Author: Joseph Monninger
Release Date: February 16, 2010
Publisher: Pocket Books
Genre: Contemporary Fiction
Rating: 4.0 out of 5
Beautifully written, emotionally-charged, character driven story about love and life and the power of the human spirit to accept what will be and joyfully celebrate what you have. You won't want to put it down.
Publisher: From the day Jonathan Cobb and Mary Fury meet on the banks of Maine’s Allagash River, they approach life with the same adventurous spirit with which they conquer the river’s treacherous rapids. But rivers do not let go so easily. And so for them, the life they love demands equally that they confront the most difficult of choices, and they vow, when time and illness necessitate, to return to the river together so that Mary can make one final journey. Set against the rugged wilderness of Maine, the exotic islands of Indonesia, the sweeping panoramas of Yellowstone National Park, and the tranquil villages of rural New England, Eternal on The Water is at once heartbreaking and uplifting—a timeless, beautifully rendered story of true love’s power.
My Thoughts: Eternal on the Water is the story of two people falling in love after meeting unexpectedly on the bank of the Allagash River the evening before they planned to kayak down the river. There is a connection, a bond between Jonathan Cobb and Mary Fury the moment they meet which they cannot ignore. So strong is their connection that a couple they have dinner with a day later thinks they have been together for years. But this is more than a love story. It is a story about truth and consequences, about freedom and beliefs, about commitment, loyalty and beauty.
A short time after they meet, Mary tells Cobb (she calls Jonathan Cobb by his last name) a startling secret and one that would make some men run as fast as their legs can carry them. Cobb asks some questions for clarification and to settle his thoughts and emotions. He also agrees to some of Mary's long-term difficult and painful but necessary (for her), plans. But he stays right by her side. He couldn't walk away from Mary even if he wanted to because now that he's met her he cannot imagine his life without her. Mary's secret troubles Cobb because of it's possible impact on their future. Cobb, like Mary, decides to make the best of everyday they have together.
The characters make this story. Cobb serves as the narrator. We learn quite a bit about Mary and Cobb's life with Mary but as much about Cobb. Mary and Cobb are kind, loving, like-able people. Mary has always loved the outdoors and nature. She grew up to become a scientist and a teacher with nature as her laboratory and corvids her life blood. She's been fascinated by them, and crows in particular, since she was young. She studies corvids and researches their life and world. Mary is honest and charming with a quirky sense of humor. Her enthusiasm for life and her active imagination make every day a new adventure with her. Her love for Cobb is clear as is his love for her. It's as if their life started anew the day they met.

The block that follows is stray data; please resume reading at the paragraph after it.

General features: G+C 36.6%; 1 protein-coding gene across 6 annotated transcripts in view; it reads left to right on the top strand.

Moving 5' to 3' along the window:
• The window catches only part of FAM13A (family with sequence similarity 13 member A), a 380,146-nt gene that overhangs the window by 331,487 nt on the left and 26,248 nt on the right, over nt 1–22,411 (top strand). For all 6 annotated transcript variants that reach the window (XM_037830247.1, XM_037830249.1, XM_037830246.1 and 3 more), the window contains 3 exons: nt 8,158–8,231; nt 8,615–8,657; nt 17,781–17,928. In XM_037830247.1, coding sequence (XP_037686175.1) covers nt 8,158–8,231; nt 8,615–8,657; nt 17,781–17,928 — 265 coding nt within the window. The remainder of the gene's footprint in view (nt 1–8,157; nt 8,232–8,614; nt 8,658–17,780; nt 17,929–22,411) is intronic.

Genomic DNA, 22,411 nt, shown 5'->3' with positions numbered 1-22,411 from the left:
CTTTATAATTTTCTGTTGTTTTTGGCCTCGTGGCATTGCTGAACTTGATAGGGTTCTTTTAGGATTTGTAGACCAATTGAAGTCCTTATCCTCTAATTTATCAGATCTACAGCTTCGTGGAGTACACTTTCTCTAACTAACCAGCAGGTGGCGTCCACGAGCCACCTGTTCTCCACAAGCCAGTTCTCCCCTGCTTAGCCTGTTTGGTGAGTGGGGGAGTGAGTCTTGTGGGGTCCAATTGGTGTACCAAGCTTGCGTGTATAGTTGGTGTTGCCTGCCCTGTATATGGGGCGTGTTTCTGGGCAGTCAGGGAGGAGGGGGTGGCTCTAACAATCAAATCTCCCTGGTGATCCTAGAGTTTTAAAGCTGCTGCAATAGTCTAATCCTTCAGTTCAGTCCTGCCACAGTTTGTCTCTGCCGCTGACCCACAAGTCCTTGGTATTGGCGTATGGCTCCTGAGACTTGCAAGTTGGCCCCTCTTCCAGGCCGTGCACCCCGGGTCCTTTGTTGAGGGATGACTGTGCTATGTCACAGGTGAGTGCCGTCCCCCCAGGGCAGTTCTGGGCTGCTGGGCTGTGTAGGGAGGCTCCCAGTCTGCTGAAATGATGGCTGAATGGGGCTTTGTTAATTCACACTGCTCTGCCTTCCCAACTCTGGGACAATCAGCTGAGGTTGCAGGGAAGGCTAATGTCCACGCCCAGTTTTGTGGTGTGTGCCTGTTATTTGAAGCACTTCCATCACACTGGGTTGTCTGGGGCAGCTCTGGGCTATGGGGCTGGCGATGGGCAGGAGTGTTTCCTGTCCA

Cobb, a teacher at a prep school is more reserved than Mary with a tendency to sit-back, watch and observe. When they first meet, Cobb is on sabbatical from school and is researching and following Thoreau's trip down the Allagash and his travels in Maine.
Cobb shares Mary's love of the outdoors and the simple life beckons both. Over the course of the novel, they teach each other life-long lessons as well as little things about each other, other people and the world.
Nature is more than a backdrop in this story, it serves as a major character. Mary and Cobb spend more time outdoors than in enjoying it's bounty. The great outdoors is beautiful, honest and open, without pretension or airs. It teaches Cobb and Mary about life and shows them how to cope during the difficult times, how to ride out the pain and how to celebrate the joy and beauty of their life. The Allagash River, where Mary and Cobb meet, is their favorite body of water. It exemplifies the ups and downs of their life together, the joys and sorrows, the struggles they encounter as well as the many happy days they have together. Mary and Cobb set up their home in the heart of quaint New England and marvel at the passing of the seasons. They travel to the beaches of Indonesia and strengthen their bond in the warmth of the sun's rays and the calm, sparkling, blue water. They spend many days enjoying the rugged beauty of Yellowstone National Park while Mary studies the crows and they learn about wolves. And the rugged beauty of Maine, their second home, is part of them. It was there in the beginning and will be their in the end.
Joseph Monninger has written a beautiful story that still swirls in and out of my thoughts more than 10 days after I finished reading it. This book begins with the ending to the story which I found a little disconcerting, at first, but the positive, jubilant bend of the tale draws you in, only occasionally reminding you of the coming ending. Eternal on the Water is filled with symbolism that enhances Mary and Cobb's story. There are several mythological tales and folklore which underscores the lessons this story offers the readers. I think for those of us interested in hearing it, this story teaches us about life and love and how to live joyfully. I expect parts of this story will be with me forever. Eternal on the Water is a touching, compassionate love story and a captivating story about living and enjoying a life of simplicity and beauty.
I received this book as part of Barnes & Nobles First Look Program and found it a fantastic experience.